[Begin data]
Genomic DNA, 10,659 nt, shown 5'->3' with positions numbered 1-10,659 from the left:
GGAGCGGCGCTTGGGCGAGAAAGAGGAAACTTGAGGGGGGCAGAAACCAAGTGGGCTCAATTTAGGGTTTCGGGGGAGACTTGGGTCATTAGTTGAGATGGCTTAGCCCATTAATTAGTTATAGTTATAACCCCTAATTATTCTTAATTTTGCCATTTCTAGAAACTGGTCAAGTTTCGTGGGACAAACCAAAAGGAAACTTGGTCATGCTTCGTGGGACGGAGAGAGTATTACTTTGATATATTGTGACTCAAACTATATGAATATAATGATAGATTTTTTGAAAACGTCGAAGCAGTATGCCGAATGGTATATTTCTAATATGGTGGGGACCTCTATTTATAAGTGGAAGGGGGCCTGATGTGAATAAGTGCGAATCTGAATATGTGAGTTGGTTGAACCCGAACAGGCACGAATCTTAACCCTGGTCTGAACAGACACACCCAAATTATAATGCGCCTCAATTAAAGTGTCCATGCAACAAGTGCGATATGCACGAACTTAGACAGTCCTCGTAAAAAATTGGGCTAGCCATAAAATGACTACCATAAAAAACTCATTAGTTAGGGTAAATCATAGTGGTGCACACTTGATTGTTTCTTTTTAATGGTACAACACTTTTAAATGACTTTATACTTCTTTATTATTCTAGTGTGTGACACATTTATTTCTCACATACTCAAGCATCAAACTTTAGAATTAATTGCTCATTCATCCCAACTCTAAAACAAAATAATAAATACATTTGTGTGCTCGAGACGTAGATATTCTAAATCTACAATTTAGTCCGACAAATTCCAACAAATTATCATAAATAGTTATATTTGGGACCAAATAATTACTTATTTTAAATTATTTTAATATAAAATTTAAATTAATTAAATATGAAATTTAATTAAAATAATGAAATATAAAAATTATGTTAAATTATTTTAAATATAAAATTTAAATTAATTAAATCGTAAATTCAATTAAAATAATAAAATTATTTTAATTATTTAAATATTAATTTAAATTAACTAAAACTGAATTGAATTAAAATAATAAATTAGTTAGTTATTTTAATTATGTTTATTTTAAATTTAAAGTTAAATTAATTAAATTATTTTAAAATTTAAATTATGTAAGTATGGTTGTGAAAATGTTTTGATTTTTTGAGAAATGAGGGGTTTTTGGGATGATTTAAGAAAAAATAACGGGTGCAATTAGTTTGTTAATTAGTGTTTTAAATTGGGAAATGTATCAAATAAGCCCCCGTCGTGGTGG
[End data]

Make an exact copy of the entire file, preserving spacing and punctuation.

Genomic DNA, 10,659 nt, shown 5'->3' with positions numbered 1-10,659 from the left:
GGAGCGGCGCTTGGGCGAGAAAGAGGAAACTTGAGGGGGGCAGAAACCAAGTGGGCTCAATTTAGGGTTTCGGGGGAGACTTGGGTCATTAGTTGAGATGGCTTAGCCCATTAATTAGTTATAGTTATAACCCCTAATTATTCTTAATTTTGCCATTTCTAGAAACTGGTCAAGTTTCGTGGGACAAACCAAAAGGAAACTTGGTCATGCTTCGTGGGACGGAGAGAGTATTACTTTGATATATTGTGACTCAAACTATATGAATATAATGATAGATTTTTTGAAAACGTCGAAGCAGTATGCCGAATGGTATATTTCTAATATGGTGGGGACCTCTATTTATAAGTGGAAGGGGGCCTGATGTGAATAAGTGCGAATCTGAATATGTGAGTTGGTTGAACCCGAACAGGCACGAATCTTAACCCTGGTCTGAACAGACACACCCAAATTATAATGCGCCTCAATTAAAGTGTCCATGCAACAAGTGCGATATGCACGAACTTAGACAGTCCTCGTAAAAAATTGGGCTAGCCATAAAATGACTACCATAAAAAACTCATTAGTTAGGGTAAATCATAGTGGTGCACACTTGATTGTTTCTTTTTAATGGTACAACACTTTTAAATGACTTTATACTTCTTTATTATTCTAGTGTGTGACACATTTATTTCTCACATACTCAAGCATCAAACTTTAGAATTAATTGCTCATTCATCCCAACTCTAAAACAAAATAATAAATACATTTGTGTGCTCGAGACGTAGATATTCTAAATCTACAATTTAGTCCGACAAATTCCAACAAATTATCATAAATAGTTATATTTGGGACCAAATAATTACTTATTTTAAATTATTTTAATATAAAATTTAAATTAATTAAATATGAAATTTAATTAAAATAATGAAATATAAAAATTATGTTAAATTATTTTAAATATAAAATTTAAATTAATTAAATCGTAAATTCAATTAAAATAATAAAATTATTTTAATTATTTAAATATTAATTTAAATTAACTAAAACTGAATTGAATTAAAATAATAAATTAGTTAGTTATTTTAATTATGTTTATTTTAAATTTAAAGTTAAATTAATTAAATTATTTTAAAATTTAAATTATGTAAGTATGGTTGTGAAAATGTTTTGATTTTTTGAGAAATGAGGGGTTTTTGGGATGATTTAAGAAAAAATAACGGGTGCAATTAGTTTGTTAATTAGTGTTTTAAATTGGGAAATGTATCAAATAAGCCCCCGTCGTGGTGG